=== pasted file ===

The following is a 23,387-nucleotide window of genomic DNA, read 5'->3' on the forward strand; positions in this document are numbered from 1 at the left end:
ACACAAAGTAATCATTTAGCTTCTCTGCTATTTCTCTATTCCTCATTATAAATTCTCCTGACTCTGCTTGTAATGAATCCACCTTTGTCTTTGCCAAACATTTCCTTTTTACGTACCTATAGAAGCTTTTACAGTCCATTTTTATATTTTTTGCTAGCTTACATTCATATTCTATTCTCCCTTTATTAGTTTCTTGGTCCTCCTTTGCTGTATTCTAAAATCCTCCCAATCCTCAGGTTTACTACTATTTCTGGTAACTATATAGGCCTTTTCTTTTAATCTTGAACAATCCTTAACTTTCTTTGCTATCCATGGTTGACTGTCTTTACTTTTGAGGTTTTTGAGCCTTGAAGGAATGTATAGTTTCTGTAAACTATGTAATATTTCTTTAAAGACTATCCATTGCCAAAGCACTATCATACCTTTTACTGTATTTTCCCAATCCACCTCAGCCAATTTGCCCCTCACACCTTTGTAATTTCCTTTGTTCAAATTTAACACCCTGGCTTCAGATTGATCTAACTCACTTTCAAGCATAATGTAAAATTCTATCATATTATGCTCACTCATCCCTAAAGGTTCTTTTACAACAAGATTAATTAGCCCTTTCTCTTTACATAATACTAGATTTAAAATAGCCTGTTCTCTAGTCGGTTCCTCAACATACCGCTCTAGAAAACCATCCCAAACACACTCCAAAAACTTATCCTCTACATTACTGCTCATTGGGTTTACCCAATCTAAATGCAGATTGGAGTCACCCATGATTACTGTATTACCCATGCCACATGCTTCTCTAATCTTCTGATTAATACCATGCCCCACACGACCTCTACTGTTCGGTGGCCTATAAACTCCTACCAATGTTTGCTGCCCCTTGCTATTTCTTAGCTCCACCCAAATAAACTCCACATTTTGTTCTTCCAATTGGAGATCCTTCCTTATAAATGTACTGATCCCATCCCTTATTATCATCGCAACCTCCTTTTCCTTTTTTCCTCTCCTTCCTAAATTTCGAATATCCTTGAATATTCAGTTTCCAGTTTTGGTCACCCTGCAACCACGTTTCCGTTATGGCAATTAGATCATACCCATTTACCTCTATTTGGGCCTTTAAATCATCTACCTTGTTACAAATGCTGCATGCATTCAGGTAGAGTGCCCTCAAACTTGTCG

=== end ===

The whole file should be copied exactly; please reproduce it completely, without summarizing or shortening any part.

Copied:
The following is a 23,387-nucleotide window of genomic DNA, read 5'->3' on the forward strand; positions in this document are numbered from 1 at the left end:
ACACAAAGTAATCATTTAGCTTCTCTGCTATTTCTCTATTCCTCATTATAAATTCTCCTGACTCTGCTTGTAATGAATCCACCTTTGTCTTTGCCAAACATTTCCTTTTTACGTACCTATAGAAGCTTTTACAGTCCATTTTTATATTTTTTGCTAGCTTACATTCATATTCTATTCTCCCTTTATTAGTTTCTTGGTCCTCCTTTGCTGTATTCTAAAATCCTCCCAATCCTCAGGTTTACTACTATTTCTGGTAACTATATAGGCCTTTTCTTTTAATCTTGAACAATCCTTAACTTTCTTTGCTATCCATGGTTGACTGTCTTTACTTTTGAGGTTTTTGAGCCTTGAAGGAATGTATAGTTTCTGTAAACTATGTAATATTTCTTTAAAGACTATCCATTGCCAAAGCACTATCATACCTTTTACTGTATTTTCCCAATCCACCTCAGCCAATTTGCCCCTCACACCTTTGTAATTTCCTTTGTTCAAATTTAACACCCTGGCTTCAGATTGATCTAACTCACTTTCAAGCATAATGTAAAATTCTATCATATTATGCTCACTCATCCCTAAAGGTTCTTTTACAACAAGATTAATTAGCCCTTTCTCTTTACATAATACTAGATTTAAAATAGCCTGTTCTCTAGTCGGTTCCTCAACATACCGCTCTAGAAAACCATCCCAAACACACTCCAAAAACTTATCCTCTACATTACTGCTCATTGGGTTTACCCAATCTAAATGCAGATTGGAGTCACCCATGATTACTGTATTACCCATGCCACATGCTTCTCTAATCTTCTGATTAATACCATGCCCCACACGACCTCTACTGTTCGGTGGCCTATAAACTCCTACCAATGTTTGCTGCCCCTTGCTATTTCTTAGCTCCACCCAAATAAACTCCACATTTTGTTCTTCCAATTGGAGATCCTTCCTTATAAATGTACTGATCCCATCCCTTATTATCATCGCAACCTCCTTTTCCTTTTTTCCTCTCCTTCCTAAATTTCGAATATCCTTGAATATTCAGTTTCCAGTTTTGGTCACCCTGCAACCACGTTTCCGTTATGGCAATTAGATCATACCCATTTACCTCTATTTGGGCCTTTAAATCATCTACCTTGTTACAAATGCTGCATGCATTCAGGTAGAGTGCCCTCAAACTTGTCG